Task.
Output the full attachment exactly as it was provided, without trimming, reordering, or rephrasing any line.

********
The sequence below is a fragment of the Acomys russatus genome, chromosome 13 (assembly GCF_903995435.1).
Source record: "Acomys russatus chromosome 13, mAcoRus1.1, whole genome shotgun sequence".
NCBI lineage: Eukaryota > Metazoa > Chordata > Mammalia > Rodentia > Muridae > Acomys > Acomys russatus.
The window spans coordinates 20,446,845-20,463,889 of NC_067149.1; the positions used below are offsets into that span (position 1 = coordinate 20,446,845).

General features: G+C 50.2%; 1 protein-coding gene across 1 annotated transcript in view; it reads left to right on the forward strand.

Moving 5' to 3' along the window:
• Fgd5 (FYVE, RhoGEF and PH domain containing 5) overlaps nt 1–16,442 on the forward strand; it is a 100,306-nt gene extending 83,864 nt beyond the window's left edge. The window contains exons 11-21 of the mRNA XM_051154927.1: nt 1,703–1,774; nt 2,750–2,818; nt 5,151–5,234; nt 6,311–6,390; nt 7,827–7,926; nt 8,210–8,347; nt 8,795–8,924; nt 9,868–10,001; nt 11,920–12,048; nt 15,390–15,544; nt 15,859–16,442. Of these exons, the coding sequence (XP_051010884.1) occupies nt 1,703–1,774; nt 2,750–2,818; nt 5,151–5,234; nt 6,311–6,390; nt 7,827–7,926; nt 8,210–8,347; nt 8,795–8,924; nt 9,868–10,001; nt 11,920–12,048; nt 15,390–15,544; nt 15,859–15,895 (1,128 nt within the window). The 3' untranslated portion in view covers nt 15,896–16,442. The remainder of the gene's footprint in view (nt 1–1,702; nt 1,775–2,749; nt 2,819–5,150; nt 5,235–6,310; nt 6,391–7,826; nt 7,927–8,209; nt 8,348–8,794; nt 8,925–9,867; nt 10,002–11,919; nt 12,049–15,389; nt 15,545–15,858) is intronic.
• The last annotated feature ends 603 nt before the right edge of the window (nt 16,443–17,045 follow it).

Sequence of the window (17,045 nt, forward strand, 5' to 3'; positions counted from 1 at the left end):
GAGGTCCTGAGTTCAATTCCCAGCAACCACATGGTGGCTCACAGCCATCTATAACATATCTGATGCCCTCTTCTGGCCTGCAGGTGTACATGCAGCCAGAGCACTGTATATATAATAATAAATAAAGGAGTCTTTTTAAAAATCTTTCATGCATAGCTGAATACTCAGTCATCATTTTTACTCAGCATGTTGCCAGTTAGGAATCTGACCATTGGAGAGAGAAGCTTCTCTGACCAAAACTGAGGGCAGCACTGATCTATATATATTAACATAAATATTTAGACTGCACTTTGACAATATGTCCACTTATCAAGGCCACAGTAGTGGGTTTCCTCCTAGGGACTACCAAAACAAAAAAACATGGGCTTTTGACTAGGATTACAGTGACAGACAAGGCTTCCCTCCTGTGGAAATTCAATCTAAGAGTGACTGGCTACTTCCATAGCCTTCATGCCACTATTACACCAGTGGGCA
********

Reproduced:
The sequence below is a fragment of the Acomys russatus genome, chromosome 13 (assembly GCF_903995435.1).
Source record: "Acomys russatus chromosome 13, mAcoRus1.1, whole genome shotgun sequence".
NCBI lineage: Eukaryota > Metazoa > Chordata > Mammalia > Rodentia > Muridae > Acomys > Acomys russatus.
The window spans coordinates 20,446,845-20,463,889 of NC_067149.1; the positions used below are offsets into that span (position 1 = coordinate 20,446,845).

General features: G+C 50.2%; 1 protein-coding gene across 1 annotated transcript in view; it reads left to right on the forward strand.

Moving 5' to 3' along the window:
• Fgd5 (FYVE, RhoGEF and PH domain containing 5) overlaps nt 1–16,442 on the forward strand; it is a 100,306-nt gene extending 83,864 nt beyond the window's left edge. The window contains exons 11-21 of the mRNA XM_051154927.1: nt 1,703–1,774; nt 2,750–2,818; nt 5,151–5,234; nt 6,311–6,390; nt 7,827–7,926; nt 8,210–8,347; nt 8,795–8,924; nt 9,868–10,001; nt 11,920–12,048; nt 15,390–15,544; nt 15,859–16,442. Of these exons, the coding sequence (XP_051010884.1) occupies nt 1,703–1,774; nt 2,750–2,818; nt 5,151–5,234; nt 6,311–6,390; nt 7,827–7,926; nt 8,210–8,347; nt 8,795–8,924; nt 9,868–10,001; nt 11,920–12,048; nt 15,390–15,544; nt 15,859–15,895 (1,128 nt within the window). The 3' untranslated portion in view covers nt 15,896–16,442. The remainder of the gene's footprint in view (nt 1–1,702; nt 1,775–2,749; nt 2,819–5,150; nt 5,235–6,310; nt 6,391–7,826; nt 7,927–8,209; nt 8,348–8,794; nt 8,925–9,867; nt 10,002–11,919; nt 12,049–15,389; nt 15,545–15,858) is intronic.
• The last annotated feature ends 603 nt before the right edge of the window (nt 16,443–17,045 follow it).

Sequence of the window (17,045 nt, forward strand, 5' to 3'; positions counted from 1 at the left end):
GAGGTCCTGAGTTCAATTCCCAGCAACCACATGGTGGCTCACAGCCATCTATAACATATCTGATGCCCTCTTCTGGCCTGCAGGTGTACATGCAGCCAGAGCACTGTATATATAATAATAAATAAAGGAGTCTTTTTAAAAATCTTTCATGCATAGCTGAATACTCAGTCATCATTTTTACTCAGCATGTTGCCAGTTAGGAATCTGACCATTGGAGAGAGAAGCTTCTCTGACCAAAACTGAGGGCAGCACTGATCTATATATATTAACATAAATATTTAGACTGCACTTTGACAATATGTCCACTTATCAAGGCCACAGTAGTGGGTTTCCTCCTAGGGACTACCAAAACAAAAAAACATGGGCTTTTGACTAGGATTACAGTGACAGACAAGGCTTCCCTCCTGTGGAAATTCAATCTAAGAGTGACTGGCTACTTCCATAGCCTTCATGCCACTATTACACCAGTGGGCA